The Danger of the Selfie

Our generation has been given many labels, such as entitled, selfish, and narcissistic. As much as I dislike to generalize my peers (I have a lot of respect for what we’ve done), I feel that we do have to question the validity of these labels, particularly that of narcissism.

Our generation has made incredible leaps and bounds in society. We’re going down in history as the “Technology Era.” We’ve discovered how to connect with people around the world — by phone and face-to-face (or screen to screen). There’s instant messaging, conversations with pictures alone, and even reversible cameras. It’s truly incredible how far we’ve come.

However, this also lends more time devoted to ourselves and our image. In a culture that encourages a healthy self-image and self-confidence, we are on the precipice of being a narcissist society (if we haven’t reached it already).

We are constantly concerned about our social media image and presence. On average, women take about six selfies before posting the one they’re satisfied with, while men tend to be satisfied after four. People have become depressed and come close to suicide because they cannot take the “perfect” selfie. People get plastic surgery to perfect their selfies. There are even tutorials on how to do this! How obsessed are we with ourselves? Where do we draw the line between narcissism, self-love, and confidence?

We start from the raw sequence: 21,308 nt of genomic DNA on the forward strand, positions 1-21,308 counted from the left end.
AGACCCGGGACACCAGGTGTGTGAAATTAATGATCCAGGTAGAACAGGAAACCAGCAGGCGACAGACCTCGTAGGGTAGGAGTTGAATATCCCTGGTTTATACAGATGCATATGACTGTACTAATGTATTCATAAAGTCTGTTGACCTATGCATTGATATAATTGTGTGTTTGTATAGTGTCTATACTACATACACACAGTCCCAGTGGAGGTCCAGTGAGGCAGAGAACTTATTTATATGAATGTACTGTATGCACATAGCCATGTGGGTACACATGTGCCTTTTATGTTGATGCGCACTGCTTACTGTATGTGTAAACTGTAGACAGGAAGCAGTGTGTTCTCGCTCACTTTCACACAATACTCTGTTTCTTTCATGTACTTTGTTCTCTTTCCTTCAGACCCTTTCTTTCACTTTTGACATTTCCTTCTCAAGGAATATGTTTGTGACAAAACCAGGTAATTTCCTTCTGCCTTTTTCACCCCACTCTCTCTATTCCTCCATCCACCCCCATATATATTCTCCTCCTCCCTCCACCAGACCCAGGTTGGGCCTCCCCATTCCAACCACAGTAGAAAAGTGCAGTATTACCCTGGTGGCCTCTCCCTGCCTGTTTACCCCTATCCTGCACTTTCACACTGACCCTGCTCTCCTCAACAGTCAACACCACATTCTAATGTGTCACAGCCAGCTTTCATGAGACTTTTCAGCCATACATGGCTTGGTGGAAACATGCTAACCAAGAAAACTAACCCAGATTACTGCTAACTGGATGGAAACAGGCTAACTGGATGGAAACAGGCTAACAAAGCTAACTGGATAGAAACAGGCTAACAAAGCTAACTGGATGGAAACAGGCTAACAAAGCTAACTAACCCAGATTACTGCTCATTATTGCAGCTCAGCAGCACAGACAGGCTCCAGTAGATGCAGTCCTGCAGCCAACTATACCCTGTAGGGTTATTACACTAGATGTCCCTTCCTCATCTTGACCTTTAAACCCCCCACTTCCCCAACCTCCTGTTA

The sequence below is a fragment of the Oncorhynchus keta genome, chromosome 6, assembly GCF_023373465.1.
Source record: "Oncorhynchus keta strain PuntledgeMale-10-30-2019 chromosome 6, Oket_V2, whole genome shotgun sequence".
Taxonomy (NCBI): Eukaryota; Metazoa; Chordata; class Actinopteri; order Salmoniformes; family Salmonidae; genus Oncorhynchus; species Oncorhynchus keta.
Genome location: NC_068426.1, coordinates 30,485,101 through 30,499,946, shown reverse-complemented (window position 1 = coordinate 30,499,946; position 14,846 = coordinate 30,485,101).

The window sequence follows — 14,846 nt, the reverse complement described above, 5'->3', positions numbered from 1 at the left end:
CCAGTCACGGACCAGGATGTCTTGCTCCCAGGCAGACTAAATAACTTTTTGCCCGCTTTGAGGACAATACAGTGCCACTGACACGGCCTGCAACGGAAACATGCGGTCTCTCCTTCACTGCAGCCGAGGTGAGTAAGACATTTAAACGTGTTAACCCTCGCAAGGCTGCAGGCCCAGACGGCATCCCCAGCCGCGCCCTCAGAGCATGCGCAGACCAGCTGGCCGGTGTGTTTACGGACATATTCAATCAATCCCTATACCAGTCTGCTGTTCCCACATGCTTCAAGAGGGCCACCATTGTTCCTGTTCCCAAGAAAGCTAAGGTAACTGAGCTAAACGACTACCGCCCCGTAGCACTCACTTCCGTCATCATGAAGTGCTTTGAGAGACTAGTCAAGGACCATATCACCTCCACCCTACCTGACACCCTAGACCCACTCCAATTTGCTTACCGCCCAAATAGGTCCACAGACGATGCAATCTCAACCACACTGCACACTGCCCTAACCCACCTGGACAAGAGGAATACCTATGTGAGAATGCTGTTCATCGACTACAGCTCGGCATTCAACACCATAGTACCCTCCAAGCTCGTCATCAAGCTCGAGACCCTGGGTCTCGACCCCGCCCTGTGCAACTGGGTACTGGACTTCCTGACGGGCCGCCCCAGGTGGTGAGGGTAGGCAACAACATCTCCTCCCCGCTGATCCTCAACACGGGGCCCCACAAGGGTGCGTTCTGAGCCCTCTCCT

Filters and lenses on Snapchat are a load of fun, but they certainly take up a lot of time when we are taking picture after picture, trying to get the right angle. Not only that, but now we have selfie videos. We can make videos of ourselves and even change our voice. We can become someone else with just a few clicks. This heightened self-interest walks a fine line between harmless fun and a self-centered culture.

Taking pictures and expressing ourselves isn’t a bad thing until we live for the selfie. It becomes dangerous when it starts to affect our mental health and self-image. When we feel the need to change our image for a better picture and more likes, there’s a problem. Self-love isn’t changing who we are, it’s accepting ourselves for who we are and finding that beautiful.  Changing our faces for a better picture and hating ourselves because we don’t conform to the “standards” of beauty for a selfie is counterintuitive to self-love.  In fact, it’s self-deprecation.

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